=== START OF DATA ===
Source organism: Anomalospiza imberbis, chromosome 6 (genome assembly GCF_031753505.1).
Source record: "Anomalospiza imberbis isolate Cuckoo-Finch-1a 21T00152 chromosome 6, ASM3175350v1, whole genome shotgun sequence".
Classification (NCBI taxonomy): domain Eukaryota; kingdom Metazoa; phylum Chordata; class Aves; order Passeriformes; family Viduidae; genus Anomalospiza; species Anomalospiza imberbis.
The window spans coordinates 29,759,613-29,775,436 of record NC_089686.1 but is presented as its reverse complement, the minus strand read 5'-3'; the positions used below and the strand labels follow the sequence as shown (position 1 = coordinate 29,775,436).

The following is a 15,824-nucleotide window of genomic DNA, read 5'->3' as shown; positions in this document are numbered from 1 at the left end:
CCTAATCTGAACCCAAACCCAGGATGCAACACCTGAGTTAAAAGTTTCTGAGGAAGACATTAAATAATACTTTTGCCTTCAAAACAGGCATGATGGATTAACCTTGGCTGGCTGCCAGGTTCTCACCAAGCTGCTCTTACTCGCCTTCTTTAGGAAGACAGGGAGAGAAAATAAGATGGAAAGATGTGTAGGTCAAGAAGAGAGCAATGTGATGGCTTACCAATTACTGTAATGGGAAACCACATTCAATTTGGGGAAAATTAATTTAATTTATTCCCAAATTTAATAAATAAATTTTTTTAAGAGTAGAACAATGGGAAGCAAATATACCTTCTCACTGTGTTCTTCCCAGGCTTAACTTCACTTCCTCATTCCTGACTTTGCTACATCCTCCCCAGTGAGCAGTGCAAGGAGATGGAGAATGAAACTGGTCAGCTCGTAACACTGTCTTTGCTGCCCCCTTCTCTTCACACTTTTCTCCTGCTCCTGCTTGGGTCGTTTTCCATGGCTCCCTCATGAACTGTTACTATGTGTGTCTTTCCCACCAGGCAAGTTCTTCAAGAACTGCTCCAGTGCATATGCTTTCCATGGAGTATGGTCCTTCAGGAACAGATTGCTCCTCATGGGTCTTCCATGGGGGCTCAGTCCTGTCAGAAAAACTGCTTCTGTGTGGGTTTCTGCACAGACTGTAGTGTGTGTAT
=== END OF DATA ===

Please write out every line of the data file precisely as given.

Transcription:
Source organism: Anomalospiza imberbis, chromosome 6 (genome assembly GCF_031753505.1).
Source record: "Anomalospiza imberbis isolate Cuckoo-Finch-1a 21T00152 chromosome 6, ASM3175350v1, whole genome shotgun sequence".
Classification (NCBI taxonomy): domain Eukaryota; kingdom Metazoa; phylum Chordata; class Aves; order Passeriformes; family Viduidae; genus Anomalospiza; species Anomalospiza imberbis.
The window spans coordinates 29,759,613-29,775,436 of record NC_089686.1 but is presented as its reverse complement, the minus strand read 5'-3'; the positions used below and the strand labels follow the sequence as shown (position 1 = coordinate 29,775,436).

The following is a 15,824-nucleotide window of genomic DNA, read 5'->3' as shown; positions in this document are numbered from 1 at the left end:
CCTAATCTGAACCCAAACCCAGGATGCAACACCTGAGTTAAAAGTTTCTGAGGAAGACATTAAATAATACTTTTGCCTTCAAAACAGGCATGATGGATTAACCTTGGCTGGCTGCCAGGTTCTCACCAAGCTGCTCTTACTCGCCTTCTTTAGGAAGACAGGGAGAGAAAATAAGATGGAAAGATGTGTAGGTCAAGAAGAGAGCAATGTGATGGCTTACCAATTACTGTAATGGGAAACCACATTCAATTTGGGGAAAATTAATTTAATTTATTCCCAAATTTAATAAATAAATTTTTTTAAGAGTAGAACAATGGGAAGCAAATATACCTTCTCACTGTGTTCTTCCCAGGCTTAACTTCACTTCCTCATTCCTGACTTTGCTACATCCTCCCCAGTGAGCAGTGCAAGGAGATGGAGAATGAAACTGGTCAGCTCGTAACACTGTCTTTGCTGCCCCCTTCTCTTCACACTTTTCTCCTGCTCCTGCTTGGGTCGTTTTCCATGGCTCCCTCATGAACTGTTACTATGTGTGTCTTTCCCACCAGGCAAGTTCTTCAAGAACTGCTCCAGTGCATATGCTTTCCATGGAGTATGGTCCTTCAGGAACAGATTGCTCCTCATGGGTCTTCCATGGGGGCTCAGTCCTGTCAGAAAAACTGCTTCTGTGTGGGTTTCTGCACAGACTGTAGTGTGTGTAT